Home >Market >Mark-to-market >Will Sebi now act against MCX-SX?

“The applicant has been dishonest in withholding material information… and cannot be considered to have adhered to fair and reasonable standards of integrity that should be expected of a recognized exchange." No, this isn’t from Forward Markets Commission’s (FMC’s) latest order against Financial Technologies (India) Ltd (FTIL), declaring it to be unfit and improper to run an exchange. It is from an over three-year old order by K.M. Abraham, whole-time member of Securities and Exchange Board of India (Sebi), rejecting MCX Stock Exchange’s application. His order was eventually overruled by the Bombay high court, and while Sebi initially challenged it in the Supreme Court, it later arrived at an agreement with MCX-SX.

Of course, the big difference between the two orders is that the latter comes on the back of a 5,500 crore fraud. Needless to say, FTIL’s lawyers have a colossal task ahead of them to convince the courts that the promoters of National Spot Exchange Ltd (NSEL), the scam-ridden exchange, are fit and proper to run another exchange. The big question is how Sebi will respond to FMC’s latest order.

Thus far, Sebi has been rather sanguine about the issue, instructing MCX-SX to put up Chinese walls and restructure its board, in an attempt to safeguard the exchange. However, it did say in a latter dated 11 September that the exchange’s licence can be withdrawn if there are any adverse findings by any other regulator. It now looks like Sebi will have no choice but to take note of FMC’s latest order and issue necessary directions to MCX-SX.

Doing so quickly will help it build a reputation that it is willing to be a tough regulator. If it continues to dither on the issue, the perception that the securities market regulator is being cautious will prevail. Sebi’s resolve will also be seen by the manner in which it responds to the 18-month deadline for FTIL to reduce its stake in MCX-SX. The deadline is only about a month away, and the exchange’s promoters have made no progress in offloading their many warrants.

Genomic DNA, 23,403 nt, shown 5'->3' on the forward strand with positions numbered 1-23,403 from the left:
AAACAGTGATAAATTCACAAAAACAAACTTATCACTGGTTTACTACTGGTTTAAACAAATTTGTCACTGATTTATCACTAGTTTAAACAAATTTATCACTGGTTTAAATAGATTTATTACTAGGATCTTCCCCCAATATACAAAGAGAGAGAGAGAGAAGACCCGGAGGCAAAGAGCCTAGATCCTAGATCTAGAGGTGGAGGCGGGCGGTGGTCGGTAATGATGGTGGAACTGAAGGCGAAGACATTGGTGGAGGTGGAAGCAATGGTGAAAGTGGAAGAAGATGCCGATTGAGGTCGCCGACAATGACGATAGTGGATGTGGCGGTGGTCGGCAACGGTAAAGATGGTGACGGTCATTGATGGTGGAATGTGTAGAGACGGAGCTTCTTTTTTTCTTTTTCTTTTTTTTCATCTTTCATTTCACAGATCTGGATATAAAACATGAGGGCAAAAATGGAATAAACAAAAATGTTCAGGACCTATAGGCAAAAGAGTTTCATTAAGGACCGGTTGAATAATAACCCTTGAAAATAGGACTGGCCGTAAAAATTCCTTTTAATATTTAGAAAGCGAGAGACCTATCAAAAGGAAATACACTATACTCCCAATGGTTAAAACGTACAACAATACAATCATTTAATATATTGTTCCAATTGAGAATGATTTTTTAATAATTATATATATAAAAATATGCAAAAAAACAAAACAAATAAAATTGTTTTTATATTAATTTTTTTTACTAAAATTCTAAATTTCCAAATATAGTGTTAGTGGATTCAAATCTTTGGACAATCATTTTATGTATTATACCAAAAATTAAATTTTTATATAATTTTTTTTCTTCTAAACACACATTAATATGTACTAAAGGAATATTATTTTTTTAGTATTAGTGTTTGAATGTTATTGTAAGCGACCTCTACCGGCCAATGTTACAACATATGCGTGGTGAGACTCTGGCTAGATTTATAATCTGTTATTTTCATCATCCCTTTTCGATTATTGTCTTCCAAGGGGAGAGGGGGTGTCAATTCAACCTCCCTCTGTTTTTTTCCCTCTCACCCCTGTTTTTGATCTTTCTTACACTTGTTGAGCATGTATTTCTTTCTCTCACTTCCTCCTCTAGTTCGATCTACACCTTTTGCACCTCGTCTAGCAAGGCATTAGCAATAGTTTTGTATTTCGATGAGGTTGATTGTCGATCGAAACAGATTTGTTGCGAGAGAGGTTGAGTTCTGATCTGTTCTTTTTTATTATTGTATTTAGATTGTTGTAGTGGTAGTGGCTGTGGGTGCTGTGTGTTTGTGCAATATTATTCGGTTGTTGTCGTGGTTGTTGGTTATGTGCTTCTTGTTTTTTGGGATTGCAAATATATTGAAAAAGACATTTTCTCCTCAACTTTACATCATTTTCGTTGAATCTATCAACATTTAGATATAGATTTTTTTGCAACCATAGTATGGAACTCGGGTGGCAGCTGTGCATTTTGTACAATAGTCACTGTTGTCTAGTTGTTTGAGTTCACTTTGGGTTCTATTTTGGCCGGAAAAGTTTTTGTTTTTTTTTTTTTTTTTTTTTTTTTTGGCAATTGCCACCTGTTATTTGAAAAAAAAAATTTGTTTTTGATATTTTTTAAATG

Needless to say, it’s unfortunate that Sebi now has to take the lead of FMC, perceived as a weaker regulator, even though it was well-placed to take leadership owing to its 2010 order against MCX-SX.

FMC, which works with far less resources and powers vis-à-vis Sebi, has meanwhile done itself proud by drafting a comprehensive order with detailed explanations and rebuttals to FTIL. Here’s a sample: “The chain of events which took place at NSEL, report of the forensic auditor and the information gathered by the Commission and all the circumstantial evidence raise a strong pointer to the fact that Shri Jignesh Shah (had) full knowledge of the financing activities being undertaken at NSEL, absence of stock as collateral, waiver of margins/default in payment of margin money as well as several defaults by the buyer members and non-sanctity of post-dated cheques. (Despite this, he) deliberately painted an impression in his presentation on 10th July, 2013 before the Secretary, DCA in the presence of the entire Commission that trading on NSEL is a safe and smooth activity offering highest level of safety for participants. This fact casts serious doubts on the reputation, credibility, honesty and integrity of Jignesh Shah who is director on the board of MCX and promoter having controlling stake in FTIL, which is the holding company of NSEL."

Of course, its post-NSEL shift to the ministry of finance also appears to have served well, given the latter’s understanding of financial markets. Besides, the commodities futures markets regulator can now have access to better lawyers and resources to tackle the legal onslaught that will come from FTIL.

Considering that the markets Sebi and FMC regulate have many overlapping areas, it may even make sense for the two to work together on the ‘fit and proper’ case. Of course, FMC may be excused for thinking that it’s a tad too late for such collaborations after all the work it has already done.

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